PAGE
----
Beyond the Raging Blowback over Bailout Bonuses


Will a huge payout tax discourage companies from participating in bailouts, hobbling recovery? And will Treasury's Timothy Geithner survive?

After the fury dies down over the bonuses paid to executives of American International Group (AIG), policymakers and business leaders will have to confront a key question: Will the big tax bites proposed in Congress undermine the recovery?

On Mar. 19 the House of Representatives overwhelmingly passed a 90% tax on bonuses received by AIG and other large bailed-out financial institutions. The Senate is also considering hefty taxes on employees and companies in a bid to whittle down what many congressmen say are garish payouts. The rapid-fire legislation came after disclosure that AIG had handed out $165 million in bonuses to employees of the very unit that sent the company to the edge of bankruptcy.

But Pearl Meyer, a compensation consultant with Steven Hall & Partners in New York, warns that the bills will ultimately hurt the very companies the government is trying to save—and in which taxpayers now hold significant stakes. She sides with critics who say executives at the financial institutions will be difficult to retain if shorn of bonuses, which often are paid in lieu of high salaries.

Would Needy Companies Shun Bailouts?

"There is a strong probability that people won't be attracted to positions of responsibility in such enterprises," Meyer said, adding that the tax would affect not just decision-makers at the top but also numerous junior employees with no role in units that caused the institutions' problems. "It's a very blunt instrument."

Others warn that the measures—and the public flaying administered last week to AIG executives—will discourage financial institutions in marginal condition from seeking federal aid. That could prolong the financial crisis and recession.

But Democrats, and many Republicans, scoffed at those criticisms.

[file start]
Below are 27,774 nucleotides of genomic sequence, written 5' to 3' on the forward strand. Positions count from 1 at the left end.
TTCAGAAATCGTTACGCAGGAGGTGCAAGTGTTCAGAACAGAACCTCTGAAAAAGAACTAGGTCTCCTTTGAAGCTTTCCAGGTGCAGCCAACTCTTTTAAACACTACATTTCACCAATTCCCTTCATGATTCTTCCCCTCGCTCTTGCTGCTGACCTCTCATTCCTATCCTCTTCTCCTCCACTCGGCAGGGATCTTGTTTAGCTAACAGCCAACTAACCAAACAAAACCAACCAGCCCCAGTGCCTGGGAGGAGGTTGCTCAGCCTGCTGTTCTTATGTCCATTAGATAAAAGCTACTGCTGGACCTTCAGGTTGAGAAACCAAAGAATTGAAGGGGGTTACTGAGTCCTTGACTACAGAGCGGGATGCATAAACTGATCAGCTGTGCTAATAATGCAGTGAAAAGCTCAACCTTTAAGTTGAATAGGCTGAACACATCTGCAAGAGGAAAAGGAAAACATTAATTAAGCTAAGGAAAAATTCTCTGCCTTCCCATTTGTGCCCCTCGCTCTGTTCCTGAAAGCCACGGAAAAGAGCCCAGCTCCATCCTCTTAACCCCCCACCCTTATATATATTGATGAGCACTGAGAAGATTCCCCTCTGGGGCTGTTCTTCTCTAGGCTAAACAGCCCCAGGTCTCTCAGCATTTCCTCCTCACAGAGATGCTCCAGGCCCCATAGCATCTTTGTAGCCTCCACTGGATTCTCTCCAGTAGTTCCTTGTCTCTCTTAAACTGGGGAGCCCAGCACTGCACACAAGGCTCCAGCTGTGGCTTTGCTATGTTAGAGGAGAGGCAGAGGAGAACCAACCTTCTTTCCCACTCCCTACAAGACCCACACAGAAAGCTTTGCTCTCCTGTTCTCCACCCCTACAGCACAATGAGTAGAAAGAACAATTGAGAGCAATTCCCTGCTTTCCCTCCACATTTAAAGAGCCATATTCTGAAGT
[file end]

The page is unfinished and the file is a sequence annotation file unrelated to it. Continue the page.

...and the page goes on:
"I remain very skeptical that retaining and rewarding people who made the mistakes that contributed to the unsatisfactory performance is a good idea," said House Financial Services Committee Chairman Barney Frank (D-Mass.). "Further, in this troubled economy, and in this job market, it is difficult to imagine that the companies would not be able to find competent and talented replacements for anyone who chooses to leave."

Geithner Will Survive, "Weakened"

A few Republicans have called for the resignation of Treasury Secretary Timothy Geithner over the bonus issue. President Barack Obama and congressional Democrats have defended Geithner. Dan Clifton, an analyst with Strategas Research Partners in New York, predicts that the attacks—at least on that issue—will subside.

"Geithner is likely to survive, in our view, but in a weakened political position," Clifton said.

Meyer said business people she speaks with hope the bills will be pared back, believing they were "enacted in the heat of the moment." Clifton suggested in a Mar. 20 research report that cooler heads will not necessarily prevail.

"Good political theater and sound financial-system restructuring appear mutually exclusive now," Clifton said.

LeVine is a correspondent in BusinessWeek's Washington bureau.

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